Thursday, June 18, 2009

Paladar Teresita

My great-aunt, Tia Tere, is a phenomenal cook and host. She knows just how to plan a multi-course meal that will make your mouth water at every bite. Even when you drop in on her unexpectedly, while her stove is out, like I did last week, she will not disappoint you. On the contrary, she will stuff you with Cuban lasagna, salad, awesome empanadas (more on these later), hearty soup, and plantains. And this is what I want to tell you about, mmm-mmmm-mmm, the plantains. This is a Cuban dish I have yet to master because it requires an ingredient I need to cultivate - no, not a banana plant, PATIENCE. Low and slow is the secret to making plantains, a.k.a tostones, as is making things in small batches and enjoying the process. Tia Tere's talented kitchen assistant, Loli, kindly let me take pictures of the process and pass them on to you.

First, cut up a green plantain into 1 inch pieces. This plantain should be really green, no yellowish or brown spots. Fry the plantains in about an inch of oil on low heat. The plantains need to soften, but not get too crispy.

Then, you pull the plantains out of the oil and get ready for the squashing.

Loli used a flat bottom glass to squash the plantain into a thin disk.

Like so.

Then its back into the frying pan, this time at high heat to get the edges nice and crispy.

Once they are finished, sprinkle with salt, let cool just a bit, and enjoy your delicious crispy tostones.

Monday, June 15, 2009

Jamaica Postcard 2

New Kingston is primarily a business district, so there wasn't much in the way of dinner, but lunch was spectacular. For about 350 Jamaican you could get a large serving of rice and peas with stewed or jerked chicken that could double as dinner.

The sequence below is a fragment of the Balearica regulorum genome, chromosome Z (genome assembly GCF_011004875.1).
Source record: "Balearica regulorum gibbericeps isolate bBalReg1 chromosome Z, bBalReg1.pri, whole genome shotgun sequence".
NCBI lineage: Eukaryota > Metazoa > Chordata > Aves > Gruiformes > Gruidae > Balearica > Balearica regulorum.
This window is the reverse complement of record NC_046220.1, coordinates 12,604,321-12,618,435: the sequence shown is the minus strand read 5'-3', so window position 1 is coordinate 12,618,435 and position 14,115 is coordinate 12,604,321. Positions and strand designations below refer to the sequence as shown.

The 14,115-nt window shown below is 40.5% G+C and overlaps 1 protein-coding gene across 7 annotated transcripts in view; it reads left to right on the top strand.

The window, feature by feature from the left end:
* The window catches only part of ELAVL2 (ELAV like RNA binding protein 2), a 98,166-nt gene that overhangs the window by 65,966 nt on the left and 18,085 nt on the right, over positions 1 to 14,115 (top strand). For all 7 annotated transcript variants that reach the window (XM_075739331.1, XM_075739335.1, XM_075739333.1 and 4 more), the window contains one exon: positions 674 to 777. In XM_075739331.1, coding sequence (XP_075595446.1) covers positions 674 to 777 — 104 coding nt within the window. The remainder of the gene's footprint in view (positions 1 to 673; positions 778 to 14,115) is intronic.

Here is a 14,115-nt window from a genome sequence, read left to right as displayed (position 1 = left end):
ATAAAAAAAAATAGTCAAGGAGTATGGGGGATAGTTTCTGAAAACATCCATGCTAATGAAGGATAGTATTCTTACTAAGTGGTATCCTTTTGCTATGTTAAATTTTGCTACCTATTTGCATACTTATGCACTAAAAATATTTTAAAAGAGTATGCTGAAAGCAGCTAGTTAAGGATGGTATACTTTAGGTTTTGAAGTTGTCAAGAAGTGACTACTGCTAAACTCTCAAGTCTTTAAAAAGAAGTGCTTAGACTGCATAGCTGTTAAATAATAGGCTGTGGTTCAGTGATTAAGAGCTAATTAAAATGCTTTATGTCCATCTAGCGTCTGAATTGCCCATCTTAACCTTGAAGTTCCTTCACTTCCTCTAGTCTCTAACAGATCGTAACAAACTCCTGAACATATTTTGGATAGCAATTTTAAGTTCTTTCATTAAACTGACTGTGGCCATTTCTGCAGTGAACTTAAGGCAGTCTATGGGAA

Yard Vybz, the tiny kitchen and counter place pictured below, also served amazing fresh squeezed juices. Lara and I had a beet juice with ginger that was incredibly fresh and delicious, and really really bright pink in color.

Another great place for lunch was the restaurant at the Courtleigh Hotel. We had some fantastic tandoori chicken and lamb chops. Unfortunately, the veggies left something to be desired. Eggplant must not be a traditional JA staple because it hadn't been soaked and the bitterness made it and the carrots it touched inedible. However, the Courtleigh made a fantastic Jamaican breakfast, so good in fact, that it merited its own post as JA postcard 3.

We also went out for Chinese, hoping to find a place that would fuse Asian and Caribbean flavors. Instead, our cabbie insisted on Jade Garden, which was ok. But quite frankly, the fish tank was more spectacular than the food.

On a side note, we unexpectedly happened upon a Jamaican Costco on our first night and stocked up on Red Stripe in bulk. There was nothing better after a day of intellectual stimulation than sitting poolside with a frosty one and watching the sun set through the palm trees.

Saturday, June 13, 2009

Pictures Uploaded

Hey everybody,

I just uploaded pictures to some of the previous posts. Check them out here and here.

Jamaica Postcard

Jamaica is a beautiful country, much more mountainous than I expected. We stayed in Kingston our conference. New Kingston, the business district, to be more specific. Our hotel, the Knutsford was comfortable and had a pool!

Michelle bought mangoes and a pomerack. I had never tasted a pomerack before. It's light and crisp with a bit of a floral scent to it. The texture is something between a pear and an apple, but the skin is bright pink. Trinidadians call it pomerack; Jamaicans call it otahiti apple, and the internet machine called it Malay apple.

Jamaica is not just about beautiful beaches and funky tropical fruit. We had the opportunity to check out a Sistren performance. Sistren is a theatrical group that uses performance to help communities heal after violence and address social issues.

Although we came as spectators, we became participants holding part of a long swath of fabric that symbolized the bloodshed in downtown Kingston and abroad. The procession ended with a very moving ceremony in a park dedicated to the children who have died as a result of gun violence.